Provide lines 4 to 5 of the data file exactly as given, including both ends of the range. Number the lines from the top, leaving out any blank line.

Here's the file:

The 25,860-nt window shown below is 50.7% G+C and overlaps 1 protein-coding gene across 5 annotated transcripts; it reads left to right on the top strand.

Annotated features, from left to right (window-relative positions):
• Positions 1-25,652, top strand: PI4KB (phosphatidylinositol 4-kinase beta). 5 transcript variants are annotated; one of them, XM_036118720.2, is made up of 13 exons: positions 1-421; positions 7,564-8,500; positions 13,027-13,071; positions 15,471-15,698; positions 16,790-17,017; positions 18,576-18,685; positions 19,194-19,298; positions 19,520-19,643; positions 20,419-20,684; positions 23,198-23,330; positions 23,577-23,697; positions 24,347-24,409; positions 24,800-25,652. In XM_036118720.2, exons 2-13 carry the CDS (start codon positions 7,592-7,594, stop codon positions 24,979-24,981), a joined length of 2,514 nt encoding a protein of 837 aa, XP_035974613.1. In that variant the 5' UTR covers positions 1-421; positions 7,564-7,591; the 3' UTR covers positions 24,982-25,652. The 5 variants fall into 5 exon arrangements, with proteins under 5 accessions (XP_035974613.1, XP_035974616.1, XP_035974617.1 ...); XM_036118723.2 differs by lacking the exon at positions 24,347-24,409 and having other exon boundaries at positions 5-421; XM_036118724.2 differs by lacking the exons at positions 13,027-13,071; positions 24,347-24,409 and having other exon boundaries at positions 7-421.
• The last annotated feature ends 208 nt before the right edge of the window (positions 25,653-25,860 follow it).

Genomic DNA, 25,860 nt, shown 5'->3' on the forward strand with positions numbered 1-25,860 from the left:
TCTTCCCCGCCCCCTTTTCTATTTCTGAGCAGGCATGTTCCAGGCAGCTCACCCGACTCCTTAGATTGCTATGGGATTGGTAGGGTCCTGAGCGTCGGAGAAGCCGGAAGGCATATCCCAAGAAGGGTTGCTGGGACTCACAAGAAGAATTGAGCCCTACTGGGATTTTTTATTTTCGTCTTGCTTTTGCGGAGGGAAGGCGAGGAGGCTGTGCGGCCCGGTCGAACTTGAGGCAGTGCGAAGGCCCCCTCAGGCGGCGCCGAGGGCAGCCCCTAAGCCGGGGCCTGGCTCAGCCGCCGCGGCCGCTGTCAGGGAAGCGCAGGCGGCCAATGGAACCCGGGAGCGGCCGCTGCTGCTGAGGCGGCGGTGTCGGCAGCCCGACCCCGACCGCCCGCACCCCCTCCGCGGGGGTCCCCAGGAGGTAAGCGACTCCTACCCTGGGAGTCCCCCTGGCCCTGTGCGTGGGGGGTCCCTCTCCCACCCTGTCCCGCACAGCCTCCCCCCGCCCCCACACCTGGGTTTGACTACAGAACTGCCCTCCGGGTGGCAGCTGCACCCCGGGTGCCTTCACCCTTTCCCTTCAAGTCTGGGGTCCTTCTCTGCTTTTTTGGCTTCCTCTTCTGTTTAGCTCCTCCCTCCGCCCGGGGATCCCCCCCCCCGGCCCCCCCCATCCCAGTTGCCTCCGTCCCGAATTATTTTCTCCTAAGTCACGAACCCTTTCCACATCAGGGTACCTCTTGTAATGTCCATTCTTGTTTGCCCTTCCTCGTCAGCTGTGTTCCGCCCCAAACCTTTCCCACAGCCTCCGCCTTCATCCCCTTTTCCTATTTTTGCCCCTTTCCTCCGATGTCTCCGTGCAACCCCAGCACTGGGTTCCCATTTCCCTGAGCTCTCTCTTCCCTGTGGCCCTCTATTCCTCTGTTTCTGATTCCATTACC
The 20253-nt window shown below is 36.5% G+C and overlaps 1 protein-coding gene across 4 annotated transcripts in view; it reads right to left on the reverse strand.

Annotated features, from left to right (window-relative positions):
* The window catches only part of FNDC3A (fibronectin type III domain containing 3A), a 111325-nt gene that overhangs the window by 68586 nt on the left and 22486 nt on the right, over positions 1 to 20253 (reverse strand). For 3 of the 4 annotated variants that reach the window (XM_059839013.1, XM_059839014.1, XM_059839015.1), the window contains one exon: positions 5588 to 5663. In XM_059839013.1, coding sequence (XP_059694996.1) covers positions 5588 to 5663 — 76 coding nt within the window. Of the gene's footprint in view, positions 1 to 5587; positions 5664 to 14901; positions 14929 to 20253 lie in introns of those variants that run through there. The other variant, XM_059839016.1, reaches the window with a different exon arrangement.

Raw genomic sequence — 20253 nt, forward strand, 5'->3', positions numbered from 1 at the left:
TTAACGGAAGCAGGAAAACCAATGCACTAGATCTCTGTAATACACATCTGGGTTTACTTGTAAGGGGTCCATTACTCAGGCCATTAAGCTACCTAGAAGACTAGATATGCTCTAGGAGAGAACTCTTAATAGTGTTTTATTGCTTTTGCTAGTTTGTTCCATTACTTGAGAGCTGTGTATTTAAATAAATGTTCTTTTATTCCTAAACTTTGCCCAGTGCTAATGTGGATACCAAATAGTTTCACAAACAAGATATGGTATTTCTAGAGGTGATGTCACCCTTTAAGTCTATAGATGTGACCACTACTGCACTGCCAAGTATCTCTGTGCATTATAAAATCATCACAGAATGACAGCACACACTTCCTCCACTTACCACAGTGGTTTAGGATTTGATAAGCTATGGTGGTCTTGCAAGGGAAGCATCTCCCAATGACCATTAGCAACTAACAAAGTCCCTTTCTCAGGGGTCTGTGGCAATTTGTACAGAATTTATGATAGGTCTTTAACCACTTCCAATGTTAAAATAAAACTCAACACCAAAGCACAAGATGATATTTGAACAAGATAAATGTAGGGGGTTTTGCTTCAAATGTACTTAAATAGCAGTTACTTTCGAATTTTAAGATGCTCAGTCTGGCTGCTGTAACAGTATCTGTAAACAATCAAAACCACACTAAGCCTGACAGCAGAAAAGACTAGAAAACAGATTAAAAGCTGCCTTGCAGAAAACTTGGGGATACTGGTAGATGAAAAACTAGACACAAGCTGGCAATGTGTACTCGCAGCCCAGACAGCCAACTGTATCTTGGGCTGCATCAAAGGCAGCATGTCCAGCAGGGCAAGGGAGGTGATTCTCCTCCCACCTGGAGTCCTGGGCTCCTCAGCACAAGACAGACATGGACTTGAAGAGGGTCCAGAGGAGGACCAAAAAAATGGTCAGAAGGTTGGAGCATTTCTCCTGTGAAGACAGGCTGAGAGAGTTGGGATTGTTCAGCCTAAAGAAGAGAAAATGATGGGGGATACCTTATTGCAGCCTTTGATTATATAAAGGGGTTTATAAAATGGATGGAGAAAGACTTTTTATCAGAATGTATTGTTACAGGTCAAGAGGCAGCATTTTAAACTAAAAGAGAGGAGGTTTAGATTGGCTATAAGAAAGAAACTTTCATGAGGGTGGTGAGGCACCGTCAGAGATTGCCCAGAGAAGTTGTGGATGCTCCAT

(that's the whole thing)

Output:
• The last annotated feature ends 208 nt before the right edge of the window (positions 25,653-25,860 follow it).

Genomic DNA, 25,860 nt, shown 5'->3' on the forward strand with positions numbered 1-25,860 from the left: